Italy: Savour the flavours of Venice
In Italy's most romantic city, it's the fresh, local produce that seduces Mark C O'Flaherty
Saturday 17 September 2011
If I lived within walking distance of the Rialto Market, I'd never buy groceries anywhere else. As someone who acquires cookbooks on a seemingly weekly basis, the ancient mercantile heart of Venice feels like the most visually seductive and stimulating place on earth. This isn't a Disneyfied attraction for tourists: this is where Venetians come for their weekly and daily shop.
On a golden Tuesday morning in late summer, the sun shines through crimson flags bearing the image of the winged lion of St Mark, across stalls full of the fishing spoils of the Adriatic, laid out on ice like fine iridescent jewellery. Stallholders sip their mid-morning spritzes in the shade while fabulously wizened nonnas in elegant pussybow-collared blouses shop for still-twitching crustacea, just-fished prawns with butterfly markings, and steaks from Mesozoically vast swordfish. Multicoloured spices are plated up in Missoni-like patterns in the window of Drogheria Mascari, and in the fruit and vegetable market the sweet smell of 20 different types of tomato drifts over beautiful, deep purple artichokes, boxed like dark velvet roses.
"So! What are we going to make?" asks Enrica Rocca. She's not so much a chef as a force of nature, with a mane of curly hair and several generations of Venetian blood in her. When Rocca isn't feeding 500 guests for Venice in Peril benefit galas, she hosts intimate day-long cookery classes that start with the creamiest cappuccino in the city – at Caffè del Doge – and then move on to the market, where she's greeted by name at each stall. She surveys what's good, explains why that is, bags it up and then takes her students back to her state-of-the-art kitchen, fashioned out of the old laundry in her family's palazzo. From the window, Enrica tells me, had I a rod, I could fish fantastic grey mullet from the canal below.
It's more of a party than a class, although visitors do learn the vital importance of generosity with salt: "If you don't eat junk food, salt is fine. And when you cook pasta, the water should be as salty as the Adriatic." Her insider perspective on dining in the city is priceless. A one-day class is one thing, but a week's holiday based around Enrica's tips keeps the dreaded "tourist menu" at bay, guiding you away from the Caffè Florian and towards local favourites – although there are still some inescapable, excellent clichés to enjoy.
"The best bellini in Venice is on the rooftop of the Hilton," she tells me over a spritz at Osteria alla Alba, a graffiti-covered bar several alleyways off the main tourist beat of the Rialto. Later that week I dutifully take the ferry across to the Molino Stucky Hilton, once a vast 19th-century red-brick flourmill, now a grand hotel, and still a powerful, strikingly industrial presence on the banks of Giudecca, and the lift up to the Skyline terrace.
The view across the water to St Mark's is glorious and the sunset painterly, but alas there aren't any peaches.
"I wasn't happy with them today, so we're not making bellinis," says Marino, the manager. Instead, I have two stupendous martinis – one fresh apple, one fresh basil – which send me floating on a warm cashmere-soft cloud back across the water to another of Enrica's recommendations, L'Osteria di Santa Marina. My waiter rattles off the day's specials and I order a large plate of raw seafood and the tagliolini al nero di seppia alla busara. The jet-black pasta dish with squid is complex and wonderful, the pesce crudo, too. Over several trips to Venice, I've developed an obsession with raw prawns, whose soft and rich texture and flavour bear no relation to their cooked siblings. And at Santa Marina – a mid-range restaurant that shouldn't cost you more than £50 per head – they're particularly excellent.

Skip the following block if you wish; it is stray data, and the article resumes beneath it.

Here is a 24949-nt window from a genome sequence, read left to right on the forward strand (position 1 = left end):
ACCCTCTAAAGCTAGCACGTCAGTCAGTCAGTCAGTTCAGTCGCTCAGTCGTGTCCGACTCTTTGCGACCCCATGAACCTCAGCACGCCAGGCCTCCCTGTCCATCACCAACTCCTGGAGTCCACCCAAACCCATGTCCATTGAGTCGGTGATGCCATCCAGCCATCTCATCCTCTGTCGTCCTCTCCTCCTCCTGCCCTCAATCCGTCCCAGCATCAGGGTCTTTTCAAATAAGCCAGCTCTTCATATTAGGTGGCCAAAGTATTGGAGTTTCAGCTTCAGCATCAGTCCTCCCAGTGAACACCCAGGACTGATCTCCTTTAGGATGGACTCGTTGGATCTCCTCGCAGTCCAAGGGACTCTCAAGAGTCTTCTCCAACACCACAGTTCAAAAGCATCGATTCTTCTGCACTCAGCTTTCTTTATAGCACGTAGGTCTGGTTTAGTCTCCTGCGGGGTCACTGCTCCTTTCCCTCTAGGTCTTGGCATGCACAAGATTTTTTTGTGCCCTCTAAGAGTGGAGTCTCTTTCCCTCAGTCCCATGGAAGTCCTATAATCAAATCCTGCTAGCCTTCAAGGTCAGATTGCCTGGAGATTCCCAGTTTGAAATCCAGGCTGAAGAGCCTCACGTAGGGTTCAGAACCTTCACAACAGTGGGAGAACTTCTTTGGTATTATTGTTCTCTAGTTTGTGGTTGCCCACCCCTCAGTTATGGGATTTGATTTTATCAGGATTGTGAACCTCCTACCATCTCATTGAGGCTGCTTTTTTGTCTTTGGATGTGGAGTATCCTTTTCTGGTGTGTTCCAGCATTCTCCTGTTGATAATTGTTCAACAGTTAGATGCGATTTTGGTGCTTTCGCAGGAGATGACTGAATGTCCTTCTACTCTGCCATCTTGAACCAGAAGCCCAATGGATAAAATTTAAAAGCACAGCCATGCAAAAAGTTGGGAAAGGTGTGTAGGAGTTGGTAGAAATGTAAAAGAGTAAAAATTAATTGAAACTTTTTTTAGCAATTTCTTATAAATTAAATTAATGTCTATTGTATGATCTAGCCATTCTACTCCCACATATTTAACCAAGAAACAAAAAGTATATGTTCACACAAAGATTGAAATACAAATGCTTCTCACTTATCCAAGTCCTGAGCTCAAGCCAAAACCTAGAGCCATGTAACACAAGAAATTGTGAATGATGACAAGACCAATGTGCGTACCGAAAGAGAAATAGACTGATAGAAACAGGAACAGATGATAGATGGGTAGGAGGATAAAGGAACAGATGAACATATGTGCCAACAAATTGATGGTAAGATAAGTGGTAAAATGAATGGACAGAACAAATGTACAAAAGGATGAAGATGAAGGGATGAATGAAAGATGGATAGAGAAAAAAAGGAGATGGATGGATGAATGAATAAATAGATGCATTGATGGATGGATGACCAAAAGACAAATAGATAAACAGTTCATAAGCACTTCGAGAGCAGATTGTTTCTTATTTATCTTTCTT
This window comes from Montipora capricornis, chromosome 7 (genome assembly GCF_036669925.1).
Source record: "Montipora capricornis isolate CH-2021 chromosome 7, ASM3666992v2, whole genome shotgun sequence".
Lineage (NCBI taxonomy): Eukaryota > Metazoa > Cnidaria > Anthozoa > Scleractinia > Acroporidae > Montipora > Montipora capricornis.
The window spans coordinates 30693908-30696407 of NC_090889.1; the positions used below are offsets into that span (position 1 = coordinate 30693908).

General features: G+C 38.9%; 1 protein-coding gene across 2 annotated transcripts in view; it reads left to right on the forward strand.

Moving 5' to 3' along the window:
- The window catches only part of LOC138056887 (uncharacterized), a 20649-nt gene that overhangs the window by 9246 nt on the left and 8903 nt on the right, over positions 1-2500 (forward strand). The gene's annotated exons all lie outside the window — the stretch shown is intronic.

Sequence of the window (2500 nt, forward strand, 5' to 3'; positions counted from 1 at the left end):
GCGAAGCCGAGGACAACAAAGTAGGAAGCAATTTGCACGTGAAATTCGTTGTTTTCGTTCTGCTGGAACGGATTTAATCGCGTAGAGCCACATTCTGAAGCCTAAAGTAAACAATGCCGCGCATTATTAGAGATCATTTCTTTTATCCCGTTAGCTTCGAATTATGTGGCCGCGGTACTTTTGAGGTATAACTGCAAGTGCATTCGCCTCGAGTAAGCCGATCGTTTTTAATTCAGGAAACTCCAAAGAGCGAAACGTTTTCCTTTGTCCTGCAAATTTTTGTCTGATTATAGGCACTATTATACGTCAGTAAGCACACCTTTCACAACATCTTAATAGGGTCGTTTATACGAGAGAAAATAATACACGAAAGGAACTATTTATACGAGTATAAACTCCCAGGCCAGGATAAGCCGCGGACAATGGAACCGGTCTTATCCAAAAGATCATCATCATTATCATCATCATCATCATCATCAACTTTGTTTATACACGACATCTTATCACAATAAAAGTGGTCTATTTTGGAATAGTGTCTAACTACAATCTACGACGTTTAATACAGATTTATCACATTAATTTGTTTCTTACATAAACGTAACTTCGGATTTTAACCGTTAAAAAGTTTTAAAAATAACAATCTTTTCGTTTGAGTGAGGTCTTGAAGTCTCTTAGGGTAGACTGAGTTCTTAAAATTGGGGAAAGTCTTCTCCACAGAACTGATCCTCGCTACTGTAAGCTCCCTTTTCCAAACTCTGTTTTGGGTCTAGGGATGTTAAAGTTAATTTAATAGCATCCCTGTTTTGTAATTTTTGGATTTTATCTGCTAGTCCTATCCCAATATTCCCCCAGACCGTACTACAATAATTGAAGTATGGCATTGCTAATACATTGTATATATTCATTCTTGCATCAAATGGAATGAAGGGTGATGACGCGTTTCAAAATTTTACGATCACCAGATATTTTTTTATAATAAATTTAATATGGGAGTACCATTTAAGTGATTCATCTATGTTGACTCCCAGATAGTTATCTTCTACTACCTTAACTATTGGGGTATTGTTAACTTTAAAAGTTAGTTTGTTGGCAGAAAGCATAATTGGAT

I get my bellini the next day at the Cipriani – the best-known hotel in the city, its rooms and gardens oozing elegant, classic, matter-of-fact wealth. This is as rarefied as Venice gets. Its bellini, first created by Giuseppe Cipriani in the 1940, is the stuff of legend. Regular guests – and the most privileged of locals – are greeted in hushed tones at the poolside by title and surname. Walter, the head bartender, has been here since the 1970s, and remembers Enrica's father and uncle well. ("Both very good customers, and big drinkers," laughs Enrica.)
If you ask him nicely, Walter will make you a bellini the old-fashioned way, painstakingly hand squeezing each white peach and blending it with raspberry, lemon juice and a one-third measure of Nino Franco Valdobbiadene prosecco. At home, I make mine by adding a shot of peach nectar from a carton to whatever sparkling wine I have to hand. I'll never do that again and dare to call it a bellini.
Some of the Venetians' favourite bars and dining rooms are just a few steps from the main tourist thoroughfares. The Metropole Hotel, adjacent to St Mark's Square, is a family-run hotel and one of the loveliest places to stay in the city, with a tranquil garden and romantic, antique-filled rooms, walls swathed in heavy embroidered fabrics. It also has a two Michelin-starred restaurant, MET, which locals adore. Chef Corrado Fasolato doesn't have a single tasting menu; he has a whole book full of them, themed on ingredients from the Veneto. There's nothing staid about the MET experience – staff wear Gucci ballet pumps and rock'n'roll frock coats – and the flavours are modern and revelatory, from scallops with a flourish of Parma violet to wholewheat bigoli pasta with sardines in oyster stew. A basil and tomato consommé prepared in a stove-top espresso-maker has the whole table in raptures: "Alchemy!" declares Enrica.